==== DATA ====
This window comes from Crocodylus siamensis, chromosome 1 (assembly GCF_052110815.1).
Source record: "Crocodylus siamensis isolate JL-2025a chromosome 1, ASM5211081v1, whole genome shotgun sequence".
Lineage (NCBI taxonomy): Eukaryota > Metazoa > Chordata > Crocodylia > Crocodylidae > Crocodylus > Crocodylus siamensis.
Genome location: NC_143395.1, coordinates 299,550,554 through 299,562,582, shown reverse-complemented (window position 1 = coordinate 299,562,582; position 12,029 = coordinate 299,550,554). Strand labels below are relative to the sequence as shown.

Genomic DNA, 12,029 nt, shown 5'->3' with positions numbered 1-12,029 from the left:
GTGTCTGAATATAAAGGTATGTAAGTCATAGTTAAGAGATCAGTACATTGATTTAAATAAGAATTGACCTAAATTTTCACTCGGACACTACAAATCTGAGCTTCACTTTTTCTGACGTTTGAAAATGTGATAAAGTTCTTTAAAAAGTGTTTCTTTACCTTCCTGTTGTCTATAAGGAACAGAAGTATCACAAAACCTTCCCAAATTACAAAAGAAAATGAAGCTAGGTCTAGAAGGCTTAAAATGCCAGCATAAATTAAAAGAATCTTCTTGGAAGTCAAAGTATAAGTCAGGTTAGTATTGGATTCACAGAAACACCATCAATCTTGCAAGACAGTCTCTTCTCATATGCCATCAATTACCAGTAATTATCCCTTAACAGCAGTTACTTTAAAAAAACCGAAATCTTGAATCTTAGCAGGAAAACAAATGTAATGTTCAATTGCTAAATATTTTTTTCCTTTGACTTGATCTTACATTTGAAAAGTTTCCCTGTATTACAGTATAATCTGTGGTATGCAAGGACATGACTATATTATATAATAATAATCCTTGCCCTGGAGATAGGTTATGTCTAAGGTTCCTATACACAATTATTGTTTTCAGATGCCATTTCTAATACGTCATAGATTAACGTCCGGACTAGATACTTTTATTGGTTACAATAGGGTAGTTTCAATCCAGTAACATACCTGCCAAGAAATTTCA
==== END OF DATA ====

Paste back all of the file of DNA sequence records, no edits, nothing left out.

This window comes from Crocodylus siamensis, chromosome 1 (assembly GCF_052110815.1).
Source record: "Crocodylus siamensis isolate JL-2025a chromosome 1, ASM5211081v1, whole genome shotgun sequence".
Lineage (NCBI taxonomy): Eukaryota > Metazoa > Chordata > Crocodylia > Crocodylidae > Crocodylus > Crocodylus siamensis.
Genome location: NC_143395.1, coordinates 299,550,554 through 299,562,582, shown reverse-complemented (window position 1 = coordinate 299,562,582; position 12,029 = coordinate 299,550,554). Strand labels below are relative to the sequence as shown.

Genomic DNA, 12,029 nt, shown 5'->3' with positions numbered 1-12,029 from the left:
GTGTCTGAATATAAAGGTATGTAAGTCATAGTTAAGAGATCAGTACATTGATTTAAATAAGAATTGACCTAAATTTTCACTCGGACACTACAAATCTGAGCTTCACTTTTTCTGACGTTTGAAAATGTGATAAAGTTCTTTAAAAAGTGTTTCTTTACCTTCCTGTTGTCTATAAGGAACAGAAGTATCACAAAACCTTCCCAAATTACAAAAGAAAATGAAGCTAGGTCTAGAAGGCTTAAAATGCCAGCATAAATTAAAAGAATCTTCTTGGAAGTCAAAGTATAAGTCAGGTTAGTATTGGATTCACAGAAACACCATCAATCTTGCAAGACAGTCTCTTCTCATATGCCATCAATTACCAGTAATTATCCCTTAACAGCAGTTACTTTAAAAAAACCGAAATCTTGAATCTTAGCAGGAAAACAAATGTAATGTTCAATTGCTAAATATTTTTTTCCTTTGACTTGATCTTACATTTGAAAAGTTTCCCTGTATTACAGTATAATCTGTGGTATGCAAGGACATGACTATATTATATAATAATAATCCTTGCCCTGGAGATAGGTTATGTCTAAGGTTCCTATACACAATTATTGTTTTCAGATGCCATTTCTAATACGTCATAGATTAACGTCCGGACTAGATACTTTTATTGGTTACAATAGGGTAGTTTCAATCCAGTAACATACCTGCCAAGAAATTTCA